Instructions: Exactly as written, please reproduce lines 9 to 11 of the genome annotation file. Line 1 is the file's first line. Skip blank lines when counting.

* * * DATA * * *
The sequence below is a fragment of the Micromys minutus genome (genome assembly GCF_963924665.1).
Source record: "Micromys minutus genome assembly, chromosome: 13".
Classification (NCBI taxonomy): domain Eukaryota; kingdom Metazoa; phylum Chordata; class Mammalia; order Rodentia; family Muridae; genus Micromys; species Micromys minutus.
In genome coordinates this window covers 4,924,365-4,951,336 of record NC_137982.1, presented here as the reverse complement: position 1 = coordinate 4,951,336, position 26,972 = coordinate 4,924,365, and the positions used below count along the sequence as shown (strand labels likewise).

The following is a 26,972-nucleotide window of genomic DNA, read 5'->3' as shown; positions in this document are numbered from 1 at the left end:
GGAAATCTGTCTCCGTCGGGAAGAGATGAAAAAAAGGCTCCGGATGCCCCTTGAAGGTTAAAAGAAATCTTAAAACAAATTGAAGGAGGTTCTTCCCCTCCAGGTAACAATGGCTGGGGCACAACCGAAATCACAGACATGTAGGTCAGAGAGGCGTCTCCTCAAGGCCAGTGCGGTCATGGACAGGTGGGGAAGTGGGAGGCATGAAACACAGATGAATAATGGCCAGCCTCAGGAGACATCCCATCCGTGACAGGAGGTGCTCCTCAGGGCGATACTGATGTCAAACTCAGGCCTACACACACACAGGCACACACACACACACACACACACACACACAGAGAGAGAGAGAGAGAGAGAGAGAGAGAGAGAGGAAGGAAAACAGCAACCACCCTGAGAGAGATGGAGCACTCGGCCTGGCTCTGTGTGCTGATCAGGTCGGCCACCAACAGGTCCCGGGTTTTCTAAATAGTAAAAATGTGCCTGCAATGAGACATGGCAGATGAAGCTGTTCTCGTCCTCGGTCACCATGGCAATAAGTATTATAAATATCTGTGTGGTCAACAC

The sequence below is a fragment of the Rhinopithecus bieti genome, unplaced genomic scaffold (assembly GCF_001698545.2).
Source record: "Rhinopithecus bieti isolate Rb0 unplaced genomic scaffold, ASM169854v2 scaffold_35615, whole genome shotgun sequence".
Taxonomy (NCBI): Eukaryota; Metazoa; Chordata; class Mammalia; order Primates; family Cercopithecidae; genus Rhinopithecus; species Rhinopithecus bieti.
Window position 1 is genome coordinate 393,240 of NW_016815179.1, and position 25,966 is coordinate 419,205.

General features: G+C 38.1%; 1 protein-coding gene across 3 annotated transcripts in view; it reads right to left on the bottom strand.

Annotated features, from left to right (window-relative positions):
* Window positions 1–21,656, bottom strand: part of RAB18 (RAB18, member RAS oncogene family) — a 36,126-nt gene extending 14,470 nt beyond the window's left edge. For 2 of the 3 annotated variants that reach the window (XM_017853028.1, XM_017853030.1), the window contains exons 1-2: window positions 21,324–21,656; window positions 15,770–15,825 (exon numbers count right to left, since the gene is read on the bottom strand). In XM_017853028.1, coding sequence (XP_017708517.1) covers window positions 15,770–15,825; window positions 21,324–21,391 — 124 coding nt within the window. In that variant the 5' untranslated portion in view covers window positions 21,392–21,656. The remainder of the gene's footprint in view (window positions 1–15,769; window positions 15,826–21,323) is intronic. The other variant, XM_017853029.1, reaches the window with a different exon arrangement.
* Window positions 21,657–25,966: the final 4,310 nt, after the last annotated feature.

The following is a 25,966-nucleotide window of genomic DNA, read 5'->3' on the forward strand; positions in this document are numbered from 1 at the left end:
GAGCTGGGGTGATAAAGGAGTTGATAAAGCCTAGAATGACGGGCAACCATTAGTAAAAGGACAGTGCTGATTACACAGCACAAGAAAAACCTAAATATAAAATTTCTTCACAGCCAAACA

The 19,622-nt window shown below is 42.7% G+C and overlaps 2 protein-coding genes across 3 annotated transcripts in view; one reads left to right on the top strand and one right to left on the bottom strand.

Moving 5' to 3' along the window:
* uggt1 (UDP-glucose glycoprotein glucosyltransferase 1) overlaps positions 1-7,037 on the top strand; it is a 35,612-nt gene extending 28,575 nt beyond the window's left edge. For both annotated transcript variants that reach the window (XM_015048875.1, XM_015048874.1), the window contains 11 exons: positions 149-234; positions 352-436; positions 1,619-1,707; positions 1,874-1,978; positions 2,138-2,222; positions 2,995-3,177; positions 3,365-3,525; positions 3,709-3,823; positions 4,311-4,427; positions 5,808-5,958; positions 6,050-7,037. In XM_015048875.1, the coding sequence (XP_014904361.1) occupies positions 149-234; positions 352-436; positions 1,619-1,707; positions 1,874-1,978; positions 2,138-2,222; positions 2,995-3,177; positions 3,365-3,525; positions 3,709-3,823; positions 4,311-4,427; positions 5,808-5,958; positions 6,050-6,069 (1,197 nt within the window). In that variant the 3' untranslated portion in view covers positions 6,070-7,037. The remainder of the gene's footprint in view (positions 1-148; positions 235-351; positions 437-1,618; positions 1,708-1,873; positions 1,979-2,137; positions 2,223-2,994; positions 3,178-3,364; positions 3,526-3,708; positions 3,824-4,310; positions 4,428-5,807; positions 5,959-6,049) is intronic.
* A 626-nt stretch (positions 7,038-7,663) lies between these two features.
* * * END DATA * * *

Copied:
Taxonomy (NCBI): Eukaryota; Metazoa; Chordata; class Mammalia; order Primates; family Cercopithecidae; genus Rhinopithecus; species Rhinopithecus bieti.
Window position 1 is genome coordinate 393,240 of NW_016815179.1, and position 25,966 is coordinate 419,205.

General features: G+C 38.1%; 1 protein-coding gene across 3 annotated transcripts in view; it reads right to left on the bottom strand.